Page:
If you have arthritis, participating in joint-friendly physical activity can improve your pain, function, mood, and quality of life.
Joint-friendly physical activities are low-impact, which means they put less stress on the body, reducing the risk of injury. Examples of joint-friendly activities include walking, cycling and swimming. Being physically active can also delay the onset of arthritis-related disability and help people with arthritis manage other chronic conditions such as diabetes, heart disease, and obesity.
Stay as active as your health allows and change your activity level depending on your symptoms of arthritis. Some physical activity is better than none at all.
Learn how you can safely exercise and enjoy the benefits of increased physical activity with these S.M.A.R.T. tips.
▪ Start low, go slow.
▪ Modify activity when arthritic symptoms increase; try to stay active.
▪ Activities should be “joint-friendly”.
▪ Recognise safe places and ways to be active.
▪ Talk to a health professional.
Start low, and go slow
When starting or increasing physical activity, start slow and pay attention to how your body tolerates it. People with arthritis may take more time for their body to adjust to a new level of activity. If you are not active, start with a short period of activity, for example, 3 to 5 minutes two times a day. Increase activity a little at a time (such as 10 minutes at a time) and allow enough time for your body to adjust to the new level before increasing your time level.
Modify activity when arthritis symptoms increase; try to stay active
Arthritic symptoms, such as pain, stiffness, and fatigue, may come and go and you may have good days and bad days. Try to modify your activity to stay as active as possible without worsening your symptoms.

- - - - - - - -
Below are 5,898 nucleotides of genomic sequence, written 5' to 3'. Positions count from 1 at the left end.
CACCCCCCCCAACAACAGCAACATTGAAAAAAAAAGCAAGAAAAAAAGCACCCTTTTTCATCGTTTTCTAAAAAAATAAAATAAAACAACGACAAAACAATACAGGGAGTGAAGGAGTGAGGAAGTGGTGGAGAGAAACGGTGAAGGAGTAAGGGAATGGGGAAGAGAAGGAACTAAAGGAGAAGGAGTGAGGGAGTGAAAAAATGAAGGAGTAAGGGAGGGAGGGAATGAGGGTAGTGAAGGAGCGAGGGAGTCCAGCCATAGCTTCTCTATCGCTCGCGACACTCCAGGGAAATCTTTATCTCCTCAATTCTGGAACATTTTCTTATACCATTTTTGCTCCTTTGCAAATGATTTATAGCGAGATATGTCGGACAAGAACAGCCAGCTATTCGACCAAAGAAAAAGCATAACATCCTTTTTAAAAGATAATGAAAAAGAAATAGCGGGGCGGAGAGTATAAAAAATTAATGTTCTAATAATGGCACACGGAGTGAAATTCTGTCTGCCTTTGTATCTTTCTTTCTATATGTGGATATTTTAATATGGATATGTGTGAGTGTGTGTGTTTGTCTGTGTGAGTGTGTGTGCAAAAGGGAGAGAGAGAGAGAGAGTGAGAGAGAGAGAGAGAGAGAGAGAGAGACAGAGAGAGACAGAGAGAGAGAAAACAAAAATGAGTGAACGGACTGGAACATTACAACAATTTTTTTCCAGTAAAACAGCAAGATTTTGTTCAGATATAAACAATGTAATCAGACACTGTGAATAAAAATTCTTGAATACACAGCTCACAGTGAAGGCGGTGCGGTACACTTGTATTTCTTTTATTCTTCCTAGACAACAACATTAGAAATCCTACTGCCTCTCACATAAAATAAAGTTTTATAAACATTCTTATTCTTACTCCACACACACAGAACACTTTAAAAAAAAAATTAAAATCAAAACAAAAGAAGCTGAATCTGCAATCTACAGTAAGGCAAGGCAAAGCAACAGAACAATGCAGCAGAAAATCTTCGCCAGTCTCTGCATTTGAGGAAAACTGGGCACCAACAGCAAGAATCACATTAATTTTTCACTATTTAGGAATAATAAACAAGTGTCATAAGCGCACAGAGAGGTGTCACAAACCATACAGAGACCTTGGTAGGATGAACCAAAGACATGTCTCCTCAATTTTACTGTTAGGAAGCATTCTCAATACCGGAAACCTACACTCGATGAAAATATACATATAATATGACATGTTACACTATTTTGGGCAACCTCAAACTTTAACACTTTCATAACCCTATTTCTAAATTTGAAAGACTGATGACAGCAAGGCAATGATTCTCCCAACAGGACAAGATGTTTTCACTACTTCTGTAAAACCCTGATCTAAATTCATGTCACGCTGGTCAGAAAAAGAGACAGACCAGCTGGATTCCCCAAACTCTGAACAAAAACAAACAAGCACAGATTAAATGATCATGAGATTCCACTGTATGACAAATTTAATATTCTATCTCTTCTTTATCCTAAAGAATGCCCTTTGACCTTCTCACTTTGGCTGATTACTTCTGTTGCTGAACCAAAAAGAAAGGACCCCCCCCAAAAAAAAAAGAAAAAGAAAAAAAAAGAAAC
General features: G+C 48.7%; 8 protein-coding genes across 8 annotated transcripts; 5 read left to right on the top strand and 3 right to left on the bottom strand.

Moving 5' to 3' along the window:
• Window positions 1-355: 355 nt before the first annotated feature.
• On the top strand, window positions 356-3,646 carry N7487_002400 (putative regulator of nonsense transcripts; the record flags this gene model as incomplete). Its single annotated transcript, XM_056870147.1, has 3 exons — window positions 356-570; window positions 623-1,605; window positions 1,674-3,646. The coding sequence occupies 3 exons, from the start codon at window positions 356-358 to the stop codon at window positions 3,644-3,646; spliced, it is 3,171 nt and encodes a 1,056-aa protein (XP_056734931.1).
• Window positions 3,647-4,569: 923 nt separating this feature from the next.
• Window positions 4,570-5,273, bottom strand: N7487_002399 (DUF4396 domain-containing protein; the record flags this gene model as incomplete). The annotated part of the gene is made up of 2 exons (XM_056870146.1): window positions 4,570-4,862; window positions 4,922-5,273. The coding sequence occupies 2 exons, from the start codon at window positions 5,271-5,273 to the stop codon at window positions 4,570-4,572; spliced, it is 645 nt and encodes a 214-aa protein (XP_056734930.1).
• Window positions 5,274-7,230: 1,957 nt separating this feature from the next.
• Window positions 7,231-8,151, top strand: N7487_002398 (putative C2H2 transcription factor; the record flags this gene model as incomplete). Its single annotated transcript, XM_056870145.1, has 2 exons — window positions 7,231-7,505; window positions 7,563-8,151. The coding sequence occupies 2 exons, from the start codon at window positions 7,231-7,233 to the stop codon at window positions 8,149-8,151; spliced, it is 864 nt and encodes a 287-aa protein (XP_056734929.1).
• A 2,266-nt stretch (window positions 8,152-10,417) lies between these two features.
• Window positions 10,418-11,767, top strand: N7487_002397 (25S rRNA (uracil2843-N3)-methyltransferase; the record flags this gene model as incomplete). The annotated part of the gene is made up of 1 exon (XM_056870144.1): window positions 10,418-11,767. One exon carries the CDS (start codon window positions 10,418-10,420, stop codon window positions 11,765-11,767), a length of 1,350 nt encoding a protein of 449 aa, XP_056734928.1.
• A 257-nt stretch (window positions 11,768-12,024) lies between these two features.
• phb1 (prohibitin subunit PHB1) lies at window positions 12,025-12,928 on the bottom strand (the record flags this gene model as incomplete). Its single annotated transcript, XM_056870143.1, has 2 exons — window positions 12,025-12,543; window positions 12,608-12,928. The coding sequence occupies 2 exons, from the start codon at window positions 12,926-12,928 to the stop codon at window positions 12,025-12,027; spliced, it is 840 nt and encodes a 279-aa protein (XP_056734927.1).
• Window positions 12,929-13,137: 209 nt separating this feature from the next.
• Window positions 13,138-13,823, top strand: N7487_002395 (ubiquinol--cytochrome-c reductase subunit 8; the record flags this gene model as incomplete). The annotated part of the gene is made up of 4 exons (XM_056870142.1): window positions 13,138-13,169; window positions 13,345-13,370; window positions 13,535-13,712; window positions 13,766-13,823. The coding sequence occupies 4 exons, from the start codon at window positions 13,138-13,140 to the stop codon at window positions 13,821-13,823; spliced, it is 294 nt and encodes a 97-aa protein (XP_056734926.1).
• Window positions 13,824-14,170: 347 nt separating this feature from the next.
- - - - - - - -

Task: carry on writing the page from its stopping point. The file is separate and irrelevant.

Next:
Activities should be “joint-friendly”
Choose activities that are easy on the joints such as walking, cycling, water aerobics, or dancing. These activities have a low-risk injury and do not twist or “pound” the joints too much.
Recognise safe places and ways to be active
Safety is important when beginning and maintaining an activity plan. If you are currently inactive or you are not sure how to start your own physical activity programme, an exercise class may be a good option. If you plan and direct your own activity, find safe places to be active. For example, walk in an area where the sidewalks or pathways are level and obstruction free, are well-lit, and are away from heavy traffic.
Talk to a physiotherapist
They can answer your questions about how much and what type of activity are more appropriate to match your abilities and health goals.
Low-impact aerobic exercises do not put stress on the joints. These include brisk walking, cycling, swimming, water aerobics, light gardening, group exercise classes, and dancing.
For major health benefits, do at least:
▪ 150 minutes (2 hours and 30 minutes) of moderate-intensity aerobic activity, such as cycling at a speed lower than 10 miles per hour, or
▪ 75 minutes (1 hour and 15 minutes) of vigorous-intensity aerobic activity, such as cycling at 10 mph or faster, each week. Another option is to do a combination of both. A rule of thumb is that 1 minute vigorous-intensity activity is about the same as 2 minutes of moderate-intensity activity.
In addition to aerobic activity, you should also do muscle-strengthening activities (include lifting weights, resistance bands or yoga) that involve all major muscle groups two or more days a week, flexibility exercises (such as stretching and yoga) and balance exercises (such as walking backwards, standing on one foot or tai chi).
It’s normal to have some pain, stiffness, and swelling after starting a new physical activity programme. It may take 6 to 8 weeks for your joints to get used to your new level of activity, but sticking to your activity programme will result in long-term pain relief.
Here are some tips to help you manage pain during and after physical activity so you can keep exercising:
▪ Until your pain improves, modify your physical activity programme by exercising less frequently (fewer days per week) or for shorter periods of time (less time each session).
▪ Try a different type of exercise that puts less pressure on the joints – for example, switch from walking to water aerobics.
▪ Exercise at a comfortable pace – you should be able to carry on a conversation while exercising.
▪ Make sure you have good fitting, comfortable shoes.
Article submitted by the
HPA Health Group